A number of years ago… we’re talking, like, more than 20, here… my father ran a business called, “Dell” … nope. Not THAT Dell, a different one, that (unless you know my family) you’ve never heard of. I digress. My father’s business was doing well in the mid-80’s. Dad’s Dell was an electronic repair shop. He had learned the trade thru enlistment in the armed forces and had come home to Michigan to work for, and soon after acquire, the Dell business, nope. STILL not that one. The little one. In Michigan. Lovingly named after the former owners’ love of a family vacation to The Wisconsin Dells.
While Philips first introduced a portable stereo with cassette player to Europe in 1969, the popularity of the “BoomBox” didn’t hit global saturation until the 80s. The Video Cassette Recorder (VCR) was introduced to the world by JVC in 1976, and Sony put music cassettes in your hand, portably for the first time, in 1979 with their introduction of The Walkman.
As you can imagine, an electronics repair shop in the mid-80’s was doing well. Televisions were in commonplace in American homes – and TVs, then, cost quite a bit more to purchase so families were more likely to repair them if something went wrong. It was the Regan era and the economy was said to be booming, people were spending. People were buying BoomBoxes, and Walkmans, and VCRs. As a matter of fact, in 1984 less than 10% of American homes had a VCR, but by the time Christmas ended and 1985 was underway, that number grew to over 20% and climbing. And all of these fancy new electronics were breaking and being serviced.
Enter, stage left, Dad’s Dell Service company. The 80s were a good time for the electronics sales and repair business.
The 1970’s music scene was not just a celebration of BoomBoxes and Walkmans, August of 1977 saw the passing of Rock Legend, Elvis Presley… allegedly. You see, in Kalamazoo, Michigan, the 80s didn’t just see a rise in people’s love for electronics, Kalamazooans also saw a rise in the sightings of Elvis at hometown establishments, right there in K-Zoo. From Felpausch Grocery to Burger King, the people of Kalamazoo and surrounding suburbs were seeing Elvis. Alive.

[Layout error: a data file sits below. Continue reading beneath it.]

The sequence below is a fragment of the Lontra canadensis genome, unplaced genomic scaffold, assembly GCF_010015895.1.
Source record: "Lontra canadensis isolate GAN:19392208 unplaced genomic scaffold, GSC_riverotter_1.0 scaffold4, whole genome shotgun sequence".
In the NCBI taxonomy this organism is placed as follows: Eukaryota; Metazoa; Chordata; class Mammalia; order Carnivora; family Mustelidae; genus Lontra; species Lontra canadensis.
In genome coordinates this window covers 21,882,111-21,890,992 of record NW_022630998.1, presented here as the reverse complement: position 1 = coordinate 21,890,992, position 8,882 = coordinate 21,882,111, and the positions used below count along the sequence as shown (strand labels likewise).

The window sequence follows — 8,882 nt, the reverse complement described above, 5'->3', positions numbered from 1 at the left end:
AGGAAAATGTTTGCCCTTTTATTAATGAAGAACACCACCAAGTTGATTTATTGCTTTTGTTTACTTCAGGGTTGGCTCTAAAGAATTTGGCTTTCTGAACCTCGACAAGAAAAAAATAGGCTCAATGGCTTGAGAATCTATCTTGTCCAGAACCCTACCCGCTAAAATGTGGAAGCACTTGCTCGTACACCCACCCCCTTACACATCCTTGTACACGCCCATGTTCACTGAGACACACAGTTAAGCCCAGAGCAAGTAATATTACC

Enter, stage left, Dad’s Dell Service company. Emblazoned across the marquee of the service shop: “We fixed Mr. Presley’s TV.”
The news crews started clamoring, asking for grocery store clerks & fast-food workers to tell of their run-ins with The King, seeking out first hand reports and verifiable evidence that Elvis was truly alive in Kalamazoo, of all places. When the local news entered the front office of Dell Service on Centre Street in a suburb of Kalamazoo, they were handed proof that Dell Service had, indeed, serviced Mr. Presley’s TV. One paid service receipt from customer, Mr. Presley… Michael Presley. Authentic, verifiable proof that the marquee’s information was a fact.
That local news report featured several businesses from the Kalamazoo area, Wendy’s, Burger King, Felpausch, and Dell Service. When word of the story got out, it gained popularity, being picked up by National News sources, and eventually Oprah.
On May 20, 1988, Louise Welling – a housewife from Kalamazoo – appeared with the Queen of Daytime TV. While Welling chatted with Oprah, video footage displayed on screen including several business’s signs and Elvis-related claims. That day, the day Dell Service was featured in a montage on The Oprah Winfrey Show, calls started to pour in – mostly from people inquiring if the sign was real or refuting the authenticity of the marquee’s message, but regardless of the reason, the public had been introduced to Dell Service, the Michigan Dell.
For several months after, maybe even well into 1989, the publicity continued, businesses didn’t have Twitter or Instagram, so they had to rely on their street-side signs – and for those 6 – 18 months those Kalamazoo signs said “Elvis” … or “Mr. Presley,” if they were being accurate.
• MLive: New Sightings of Elvis: Life Size Statue For Sale at Estate Sale
• MLive: Elvis Won’t be Visiting This Kalamazoo Burger King Anytime Soon
• NY Times: Vicksburg: A Place For The King To Call Home